The language requires the tax commissioner to annually calculate the amount of tax that would have been paid by applying the TPP tax and then to calculate the amount actually collected from the applicable transmission and distribution assets. If there is a shortfall in revenue, the commissioner will "true up" the amounts owed by the utility and thereby ensure proper and timely collection and distribution of the tax revenue to the local entities which depend on it. The change in the application of the tax will begin in the 2016 calendar year.
One of the more contentious discussions in the budget surrounded the legislature’s desire to restrict municipal residency requirements on construction contracts. In recent years several large cities including Cleveland, Cincinnati, and Akron have imposed hiring quotas on construction contractors seeking to do business on city construction projects. Generally, these cities require a certain percentage of the construction workforce to live within that municipality’s geographic boundaries. The most high profile case is an Akron sewer project where the city required that contractors hire 50 percent of their workforce from within the city of Akron.
Construction contractor groups vehemently oppose these requirements saying that they are disruptive to their business practices, force them to hire undertrained employees, and increase the cost of construction contracts. Some labor groups such as the Operating Engineers of Ohio agree, while others like the State Building Trades Council either support or are neutral on the residency requirements. Cities defend the quotas, citing home rule authority and a desire to spur economic development within their cities. Public sector unions such as Ohio Civil Service Employee Association and American Federation of State, County, and Municipal Employees side squarely with the cities.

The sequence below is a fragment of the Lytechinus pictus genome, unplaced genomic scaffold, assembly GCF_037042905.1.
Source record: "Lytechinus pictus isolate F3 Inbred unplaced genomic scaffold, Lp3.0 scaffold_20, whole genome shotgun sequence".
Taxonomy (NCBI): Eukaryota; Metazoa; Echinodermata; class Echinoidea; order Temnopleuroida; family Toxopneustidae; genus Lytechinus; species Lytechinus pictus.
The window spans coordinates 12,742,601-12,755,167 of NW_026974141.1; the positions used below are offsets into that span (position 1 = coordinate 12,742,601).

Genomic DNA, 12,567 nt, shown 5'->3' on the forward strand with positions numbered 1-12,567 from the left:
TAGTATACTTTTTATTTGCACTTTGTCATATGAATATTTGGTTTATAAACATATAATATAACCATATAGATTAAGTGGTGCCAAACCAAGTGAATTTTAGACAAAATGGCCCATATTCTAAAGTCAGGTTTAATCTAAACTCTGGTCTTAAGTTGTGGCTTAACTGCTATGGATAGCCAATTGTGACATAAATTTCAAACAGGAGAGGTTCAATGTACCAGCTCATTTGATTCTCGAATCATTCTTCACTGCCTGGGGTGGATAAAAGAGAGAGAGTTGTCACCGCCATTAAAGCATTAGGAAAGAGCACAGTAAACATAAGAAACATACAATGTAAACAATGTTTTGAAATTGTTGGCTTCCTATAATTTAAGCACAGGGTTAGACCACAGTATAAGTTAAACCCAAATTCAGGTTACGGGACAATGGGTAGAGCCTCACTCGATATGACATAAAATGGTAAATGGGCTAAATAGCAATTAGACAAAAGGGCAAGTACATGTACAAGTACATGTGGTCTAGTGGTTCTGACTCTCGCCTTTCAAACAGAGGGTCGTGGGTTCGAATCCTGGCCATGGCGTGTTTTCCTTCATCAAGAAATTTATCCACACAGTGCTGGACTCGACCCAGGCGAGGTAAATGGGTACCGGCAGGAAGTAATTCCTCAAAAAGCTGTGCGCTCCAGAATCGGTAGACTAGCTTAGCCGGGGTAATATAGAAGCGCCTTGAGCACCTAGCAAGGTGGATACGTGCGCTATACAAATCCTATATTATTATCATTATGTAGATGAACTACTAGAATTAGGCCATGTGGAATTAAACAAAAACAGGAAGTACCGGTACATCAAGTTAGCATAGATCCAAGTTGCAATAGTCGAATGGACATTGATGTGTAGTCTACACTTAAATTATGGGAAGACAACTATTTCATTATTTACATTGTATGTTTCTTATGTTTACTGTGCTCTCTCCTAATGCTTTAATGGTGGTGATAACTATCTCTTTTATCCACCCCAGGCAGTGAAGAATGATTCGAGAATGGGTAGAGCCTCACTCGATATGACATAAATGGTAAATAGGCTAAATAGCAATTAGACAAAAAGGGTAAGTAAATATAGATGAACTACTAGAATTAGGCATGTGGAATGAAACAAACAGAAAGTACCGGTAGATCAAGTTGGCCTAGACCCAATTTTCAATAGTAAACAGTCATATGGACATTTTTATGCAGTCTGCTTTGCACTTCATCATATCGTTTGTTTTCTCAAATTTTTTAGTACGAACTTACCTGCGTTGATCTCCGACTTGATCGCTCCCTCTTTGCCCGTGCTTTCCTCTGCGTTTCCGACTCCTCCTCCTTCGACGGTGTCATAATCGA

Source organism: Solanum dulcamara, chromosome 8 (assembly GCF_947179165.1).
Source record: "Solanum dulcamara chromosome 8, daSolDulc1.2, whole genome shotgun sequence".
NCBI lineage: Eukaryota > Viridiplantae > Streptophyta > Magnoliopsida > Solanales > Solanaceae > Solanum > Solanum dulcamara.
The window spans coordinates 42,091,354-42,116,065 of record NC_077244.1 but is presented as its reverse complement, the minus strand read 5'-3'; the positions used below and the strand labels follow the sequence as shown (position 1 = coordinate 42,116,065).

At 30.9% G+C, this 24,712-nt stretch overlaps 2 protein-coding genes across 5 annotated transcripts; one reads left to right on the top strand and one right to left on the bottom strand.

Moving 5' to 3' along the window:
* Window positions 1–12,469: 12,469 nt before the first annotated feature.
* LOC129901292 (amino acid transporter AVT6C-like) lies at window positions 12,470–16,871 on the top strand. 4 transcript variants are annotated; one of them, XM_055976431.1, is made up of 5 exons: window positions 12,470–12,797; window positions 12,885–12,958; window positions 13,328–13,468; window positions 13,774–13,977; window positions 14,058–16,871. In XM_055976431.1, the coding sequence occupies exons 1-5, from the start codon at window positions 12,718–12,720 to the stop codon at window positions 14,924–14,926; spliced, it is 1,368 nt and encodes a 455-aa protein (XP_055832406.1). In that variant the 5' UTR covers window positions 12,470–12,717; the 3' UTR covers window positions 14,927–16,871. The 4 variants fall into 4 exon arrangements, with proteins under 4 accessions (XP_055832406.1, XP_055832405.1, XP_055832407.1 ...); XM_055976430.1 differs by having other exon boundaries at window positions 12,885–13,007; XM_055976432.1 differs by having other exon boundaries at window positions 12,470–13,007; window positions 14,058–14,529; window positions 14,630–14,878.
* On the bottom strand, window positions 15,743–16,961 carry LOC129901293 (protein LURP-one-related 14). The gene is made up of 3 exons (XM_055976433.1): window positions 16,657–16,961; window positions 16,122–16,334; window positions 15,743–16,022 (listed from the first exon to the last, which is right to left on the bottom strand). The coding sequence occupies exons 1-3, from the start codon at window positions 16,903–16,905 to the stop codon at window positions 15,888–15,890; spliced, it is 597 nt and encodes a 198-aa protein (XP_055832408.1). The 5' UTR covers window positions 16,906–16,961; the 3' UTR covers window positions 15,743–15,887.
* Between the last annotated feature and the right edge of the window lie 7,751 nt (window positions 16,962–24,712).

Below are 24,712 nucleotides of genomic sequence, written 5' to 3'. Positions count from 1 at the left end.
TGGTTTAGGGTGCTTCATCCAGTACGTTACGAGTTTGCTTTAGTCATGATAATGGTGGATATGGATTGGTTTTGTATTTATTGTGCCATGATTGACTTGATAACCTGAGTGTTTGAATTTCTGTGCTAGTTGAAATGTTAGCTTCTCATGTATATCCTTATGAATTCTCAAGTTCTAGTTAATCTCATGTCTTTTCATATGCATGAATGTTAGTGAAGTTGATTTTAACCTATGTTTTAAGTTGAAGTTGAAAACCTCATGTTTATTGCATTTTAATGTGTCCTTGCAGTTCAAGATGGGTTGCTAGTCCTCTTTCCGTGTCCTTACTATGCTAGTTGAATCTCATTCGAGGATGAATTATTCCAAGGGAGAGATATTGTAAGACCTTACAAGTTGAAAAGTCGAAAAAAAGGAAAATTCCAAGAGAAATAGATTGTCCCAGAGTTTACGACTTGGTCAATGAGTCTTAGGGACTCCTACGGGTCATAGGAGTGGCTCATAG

Recent legislative debate on the issue began in the transportation budget (HB 53) where both the House and Senate incorporated, but ultimately removed, prohibitions on residency requirements. Contractor groups responded by successfully convincing legislators in the House and Senate to introduce stand-alone legislation on the topic (HB 180 and SB 152).
The Senate included restrictions on residency requirements in an omnibus budget amendment, however, in a rare move; the Republican controlled Senate adopted a Democrat amendment on the Senate floor to remove the provision from the bill. The Senate then promptly passed SB 152, sending the bill to the House for consideration in the fall session.
Ultimately, behind the scenes maneuvering by both political parties and numerous affected parties influenced the legislature’s actions on this topic. Whether the legislature moves forward with prohibiting municipalities from imposing hiring quotas on contractors remains to be seen. However, it is clear the issue will not be dealt with in the context of the budget.